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Tin Star: Close, but no cigar

I’m in two minds about Tin Star. Ironic really, given the nature of the show, but I feel obliged to give you fair warning as my internal dialogue is likely to influence this review heavily.

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The State: Can you glorify the truth?

The State is exactly what drama should be. A show that raises questions about the world we live in, questions that we may or may not want to answer. Questions that we may not get the answers to; but will make us think, nonetheless.

The journey of those who leave British shores to travel to Syria in the ‘name’ of Islam is something that is debated on an hourly basis.

Despite what certain parts of the mainstream media would have you believe; the story isn’t as simple as a bunch of Muslims wanting to bomb us all because they despise western ways. Nor is it only brown people who make the decision to join ISIS or its variations. Like most things in life, it is far more complicated than that.

Many of the reasons are touched on in the first hour-long episode.

The young London Muslim who feels he is honouring his brother’s memory. The single mother who wants to offer her medical services as the new Islamic State builds itself. The young girl who has never used a communal bathroom and wants to be “a Lioness amongst the Lions”.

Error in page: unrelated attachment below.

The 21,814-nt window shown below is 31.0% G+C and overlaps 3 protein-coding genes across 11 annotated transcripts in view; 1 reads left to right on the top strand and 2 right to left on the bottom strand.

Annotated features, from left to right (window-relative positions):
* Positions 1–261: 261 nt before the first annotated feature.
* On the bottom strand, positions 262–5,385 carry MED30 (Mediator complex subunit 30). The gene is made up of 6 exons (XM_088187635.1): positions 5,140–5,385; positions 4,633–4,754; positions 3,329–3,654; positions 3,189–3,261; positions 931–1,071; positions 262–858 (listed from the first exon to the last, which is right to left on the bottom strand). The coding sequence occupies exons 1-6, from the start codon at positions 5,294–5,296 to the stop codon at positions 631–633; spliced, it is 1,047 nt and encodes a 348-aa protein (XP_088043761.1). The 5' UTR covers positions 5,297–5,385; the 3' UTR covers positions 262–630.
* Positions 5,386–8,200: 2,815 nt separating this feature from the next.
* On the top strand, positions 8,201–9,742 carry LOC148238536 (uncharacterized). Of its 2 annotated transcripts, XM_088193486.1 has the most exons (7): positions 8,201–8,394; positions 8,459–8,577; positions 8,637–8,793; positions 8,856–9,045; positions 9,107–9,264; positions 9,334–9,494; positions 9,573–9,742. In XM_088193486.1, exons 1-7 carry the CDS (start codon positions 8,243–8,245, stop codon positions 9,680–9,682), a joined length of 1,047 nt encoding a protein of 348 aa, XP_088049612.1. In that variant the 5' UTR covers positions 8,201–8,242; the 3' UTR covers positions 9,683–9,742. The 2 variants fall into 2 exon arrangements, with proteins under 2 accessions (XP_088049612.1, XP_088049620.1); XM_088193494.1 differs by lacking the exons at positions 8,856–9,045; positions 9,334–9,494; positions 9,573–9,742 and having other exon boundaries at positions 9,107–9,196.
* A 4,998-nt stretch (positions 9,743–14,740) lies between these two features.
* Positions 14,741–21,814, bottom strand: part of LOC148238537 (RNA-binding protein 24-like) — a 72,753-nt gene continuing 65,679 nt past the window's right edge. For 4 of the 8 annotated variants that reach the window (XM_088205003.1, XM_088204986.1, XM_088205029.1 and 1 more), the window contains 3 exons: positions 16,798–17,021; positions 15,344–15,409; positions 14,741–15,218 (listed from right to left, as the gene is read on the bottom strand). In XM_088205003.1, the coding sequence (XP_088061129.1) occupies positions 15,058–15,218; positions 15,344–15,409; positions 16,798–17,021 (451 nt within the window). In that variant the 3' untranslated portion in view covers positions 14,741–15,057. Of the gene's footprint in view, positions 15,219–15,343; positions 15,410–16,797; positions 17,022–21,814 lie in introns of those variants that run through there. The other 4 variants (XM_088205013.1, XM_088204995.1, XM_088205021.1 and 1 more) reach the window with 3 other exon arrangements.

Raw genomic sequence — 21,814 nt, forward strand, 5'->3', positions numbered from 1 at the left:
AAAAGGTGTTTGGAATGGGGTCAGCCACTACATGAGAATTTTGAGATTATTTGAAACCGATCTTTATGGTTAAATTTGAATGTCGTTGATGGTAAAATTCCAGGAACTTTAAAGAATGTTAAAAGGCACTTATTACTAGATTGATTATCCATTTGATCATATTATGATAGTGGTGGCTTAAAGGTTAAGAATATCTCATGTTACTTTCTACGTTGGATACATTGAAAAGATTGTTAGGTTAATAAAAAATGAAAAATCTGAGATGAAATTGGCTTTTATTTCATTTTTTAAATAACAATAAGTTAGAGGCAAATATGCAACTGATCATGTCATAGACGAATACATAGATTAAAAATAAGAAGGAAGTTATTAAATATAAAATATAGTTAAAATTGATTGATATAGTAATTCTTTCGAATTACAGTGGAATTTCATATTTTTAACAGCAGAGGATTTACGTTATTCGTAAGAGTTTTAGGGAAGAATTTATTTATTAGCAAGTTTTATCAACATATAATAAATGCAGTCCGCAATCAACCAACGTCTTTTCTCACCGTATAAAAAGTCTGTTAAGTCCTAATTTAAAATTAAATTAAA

I’ve seen lots of comments suggesting that it is glamourising the idea of terrorism, but you rarely see that when the subject matter is rape or any other kind of abuse. Regardless, it doesn’t.

It’s trying to show you why people are making those decisions, and why some believe they are doing the right and noble thing when they make this choice. A choice that often results in them giving up their life.

It’s trying to show us that we cannot truly try to stop radicalisation until we consider the causes of how people are brainwashed in this way.

I don’t have all the answers, sadly none of us do. But maybe The State will help us all start to ask the right questions.

The State is on Channel 4 at 9pm until Wednesday, or it can be found on All4.

Cleverman: We’re never as clever as we think

The beauty of Cleverman is in it’s simplicity.

Rich v poor

White v black

Indigenous v migrants

Fight v flight

Brother v brother

And that’s where the creators of this show got it spot on because at the centre of the show is something we all relate to; family (Peggy Mitchell voice). Whether you had any or not, it shapes all of us. And that basis is what shines through every one of these characters.

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The Out-Laws: Guilty Pleasures

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*CONTAINS MINIMAL SPOILERS* 

If an unfortunate accident were to occur, you’d probably want it to happen to Jean Claude Delcorps. He’s rude, overbearing, casually racist, startlingly cruel and overly sensitive. He makes sport of minimising and belittling his diffident wife in public. 

A painful, protracted death would be sad in the way that all death is sad, but few would argue that the world would be a nicer place without him in it.

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Mr Robot: Deep web

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Just because you’re paranoid doesn’t mean they’re not after you.

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